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You can't stamp out lobbying (because we're all lobbyists)

Harriet Harman suggests that the answer to the Stephen Byers rent-me-like-a-cab scandal is to introduce a statutory register of lobbyists - a proposal that for some reason she appears not to have supported previously.

The implication therefore is that had such a register been in place the scandal wouldn't have happened.

This is simply wrong.

  • Byers claimed to the fictitious lobbying firm which stung him that he had lobbied effectively on behalf of National Express and Tesco.  When he realised he was rumbled, he changed his story.  Unsurprisingly, Ministers back the latter version.  But whichever one is true, neither National Express nor Tesco, when I last looked, were lobbying firms.  National Express runs vehicles and Tesco sells food.  Ms Harman's register would therefore have made no difference to whatever happened.
  • Harman could instead compel MPs to register money they receive from companies.  However, she'll find if the idea occurs to her that this requirement is already in place.  If Byers received money from either firm, he was obliged to declare both the time he spent working for one, the other, or both, and how much he was paid for his labour in the Register of Members' Interests.
  • Harman could therefore take a step further, and compel all MPs to list in the Register details of any meetings, phone conversations, e-mail or text messages they have or exchange with any company with which they have a commercial arrangement.  But such a measure wouldn't have caught Byers, since the fictitious company never actually paid him.
  • So Harman could therefore take yet another step further, and require all MPs to list in the Register details of all meetings, phone conversations, e-mail or text messages held or exchanged with anyone at all.  Better still, they could fill in timesheets, broken down into appropriate categories such as "Chamber", "casework", "surgeries", "Select Committees" and so on (including a special category: "filling in timesheets".)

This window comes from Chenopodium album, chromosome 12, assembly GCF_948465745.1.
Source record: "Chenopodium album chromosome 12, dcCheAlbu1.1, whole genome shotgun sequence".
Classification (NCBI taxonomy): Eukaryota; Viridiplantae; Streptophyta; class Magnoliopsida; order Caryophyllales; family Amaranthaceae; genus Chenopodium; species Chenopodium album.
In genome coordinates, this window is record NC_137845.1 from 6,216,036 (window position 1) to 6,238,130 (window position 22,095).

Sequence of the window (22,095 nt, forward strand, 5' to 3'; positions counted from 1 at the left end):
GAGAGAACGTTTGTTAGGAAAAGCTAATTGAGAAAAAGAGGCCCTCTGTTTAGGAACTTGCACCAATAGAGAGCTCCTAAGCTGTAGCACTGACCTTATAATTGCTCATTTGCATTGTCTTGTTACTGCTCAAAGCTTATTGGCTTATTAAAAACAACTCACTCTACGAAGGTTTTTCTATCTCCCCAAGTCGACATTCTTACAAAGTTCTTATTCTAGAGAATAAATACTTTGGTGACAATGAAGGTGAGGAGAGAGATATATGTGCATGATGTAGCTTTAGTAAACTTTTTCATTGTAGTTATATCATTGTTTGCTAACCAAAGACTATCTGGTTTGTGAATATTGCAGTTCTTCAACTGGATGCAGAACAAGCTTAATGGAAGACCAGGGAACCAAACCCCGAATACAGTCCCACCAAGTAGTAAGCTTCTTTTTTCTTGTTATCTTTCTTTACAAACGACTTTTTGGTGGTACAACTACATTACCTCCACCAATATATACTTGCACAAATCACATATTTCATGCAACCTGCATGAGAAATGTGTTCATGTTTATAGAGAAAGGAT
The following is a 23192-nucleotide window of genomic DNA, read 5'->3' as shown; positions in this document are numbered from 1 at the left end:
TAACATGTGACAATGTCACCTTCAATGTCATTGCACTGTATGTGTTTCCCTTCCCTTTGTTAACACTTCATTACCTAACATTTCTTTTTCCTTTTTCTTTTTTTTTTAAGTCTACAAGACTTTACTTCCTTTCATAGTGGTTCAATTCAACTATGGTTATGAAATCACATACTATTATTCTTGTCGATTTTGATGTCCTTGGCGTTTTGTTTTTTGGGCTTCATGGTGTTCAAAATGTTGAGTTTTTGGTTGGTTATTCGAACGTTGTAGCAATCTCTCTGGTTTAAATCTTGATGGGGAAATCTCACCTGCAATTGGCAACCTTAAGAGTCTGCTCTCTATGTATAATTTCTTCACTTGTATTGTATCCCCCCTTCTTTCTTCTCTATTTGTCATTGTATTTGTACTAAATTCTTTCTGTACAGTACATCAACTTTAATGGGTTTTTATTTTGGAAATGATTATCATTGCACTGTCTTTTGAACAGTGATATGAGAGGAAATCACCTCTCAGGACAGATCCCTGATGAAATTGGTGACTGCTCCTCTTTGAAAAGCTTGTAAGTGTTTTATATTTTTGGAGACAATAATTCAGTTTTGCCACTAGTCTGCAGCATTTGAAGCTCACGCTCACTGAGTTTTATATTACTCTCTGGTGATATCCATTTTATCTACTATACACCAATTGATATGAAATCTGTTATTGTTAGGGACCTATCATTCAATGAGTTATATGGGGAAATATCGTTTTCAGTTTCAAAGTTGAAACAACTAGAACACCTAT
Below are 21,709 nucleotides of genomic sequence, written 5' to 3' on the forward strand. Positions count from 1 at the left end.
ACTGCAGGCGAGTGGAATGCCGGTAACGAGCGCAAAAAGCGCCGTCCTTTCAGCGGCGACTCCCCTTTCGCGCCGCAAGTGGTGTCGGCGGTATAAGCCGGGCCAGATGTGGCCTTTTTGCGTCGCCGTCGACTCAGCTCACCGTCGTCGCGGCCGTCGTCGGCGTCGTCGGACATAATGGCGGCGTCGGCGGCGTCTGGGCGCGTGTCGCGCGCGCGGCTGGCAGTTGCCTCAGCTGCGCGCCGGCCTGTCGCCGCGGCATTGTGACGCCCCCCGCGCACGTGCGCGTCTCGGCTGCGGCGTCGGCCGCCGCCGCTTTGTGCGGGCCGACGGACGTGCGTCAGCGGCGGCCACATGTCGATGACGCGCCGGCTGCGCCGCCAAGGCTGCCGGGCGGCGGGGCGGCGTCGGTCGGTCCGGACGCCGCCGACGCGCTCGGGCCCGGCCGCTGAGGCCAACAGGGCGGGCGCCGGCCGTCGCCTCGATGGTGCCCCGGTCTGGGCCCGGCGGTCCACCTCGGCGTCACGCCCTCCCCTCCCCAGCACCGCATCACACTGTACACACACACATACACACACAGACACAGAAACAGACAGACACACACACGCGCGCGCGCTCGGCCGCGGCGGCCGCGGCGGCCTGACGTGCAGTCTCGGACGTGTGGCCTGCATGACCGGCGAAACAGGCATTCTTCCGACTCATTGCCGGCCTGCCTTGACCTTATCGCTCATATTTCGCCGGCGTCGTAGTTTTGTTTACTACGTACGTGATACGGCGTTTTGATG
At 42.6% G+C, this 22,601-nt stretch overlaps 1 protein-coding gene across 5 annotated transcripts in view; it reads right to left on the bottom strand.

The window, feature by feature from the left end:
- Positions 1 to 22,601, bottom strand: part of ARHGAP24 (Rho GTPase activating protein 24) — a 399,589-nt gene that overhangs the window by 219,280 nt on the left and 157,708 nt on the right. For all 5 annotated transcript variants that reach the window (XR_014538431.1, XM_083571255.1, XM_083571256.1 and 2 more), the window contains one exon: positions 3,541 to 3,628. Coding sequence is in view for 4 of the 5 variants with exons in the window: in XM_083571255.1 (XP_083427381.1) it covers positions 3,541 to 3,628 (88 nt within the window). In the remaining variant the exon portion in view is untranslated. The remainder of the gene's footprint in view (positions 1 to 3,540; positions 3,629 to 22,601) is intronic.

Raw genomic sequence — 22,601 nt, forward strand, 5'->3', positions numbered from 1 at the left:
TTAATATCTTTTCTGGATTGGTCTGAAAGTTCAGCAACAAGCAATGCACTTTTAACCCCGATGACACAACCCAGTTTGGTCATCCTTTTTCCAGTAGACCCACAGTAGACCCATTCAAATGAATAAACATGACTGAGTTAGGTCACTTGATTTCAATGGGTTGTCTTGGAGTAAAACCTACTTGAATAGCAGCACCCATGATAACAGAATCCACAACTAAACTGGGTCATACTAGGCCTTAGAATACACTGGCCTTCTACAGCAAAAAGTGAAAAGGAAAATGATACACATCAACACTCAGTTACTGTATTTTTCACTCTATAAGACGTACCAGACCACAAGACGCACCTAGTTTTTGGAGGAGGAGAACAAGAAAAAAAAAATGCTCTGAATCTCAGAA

• It would be difficult to run such a system were MPs deemed to have private time, so ultimately it would be necessary for MPs to be held to have none. They'd therefore be required to provide details of how they spend each hour of every day - including, presumably, time spent walking, talking, reading, eating, drinking, visiting the bathroom, sleeping and (when appropriate) making love.

I'm writing less in a spirit of satire than to show the potential endpoint and possible pitfalls of believing that lobbying can be stopped in its tracks by rules, regulations, monitoring, inspection and statute.  After all, any constituent who asks his MP to sign an early day motion is, well, lobbying.  When Joanna Lumley pressed the Commons on behalf of the Gurkhas, she was lobbying. When Greenpeace or Friends of the Earth e-mail MPs, they are lobbying no less and no more than Mammon Holdings or Greed Incorporated.  When Edmund Burke told the electors of Bristol to get lost, he was responding to lobbying (not that it did his re-election prospects much good).  If the Commons is to represent the clash of interests, then MPs must be lobbied. And if it isn't to represent the clash of interests, what's the Commons for?

This isn't to say that there should be no rules, regulations, monitoring, etc at all. There should be - and I'm reasonably hopeful that a think-tank will shortly allow me to spell out what they could be (and, more importantly, what MPs should be). For example, George Young was right yesterday to say that the revolving door which conveys Ministers from their Whitehall offices to lobbying firms should be halted.  And David Cameron was shrewd to say that lobbying is the next big scandal waiting to happen.  My point is simply this: in the long run, as Keynes nearly put it, we're all lobbyists.  And the Byers' of this world won't be stopped by others - as T.S.Eliot really did put it - "dreaming of systems so perfect that no-one will need to be good." Indeed, such schemes have a way of proving the law of unexpected consequences.

Paul Goodman

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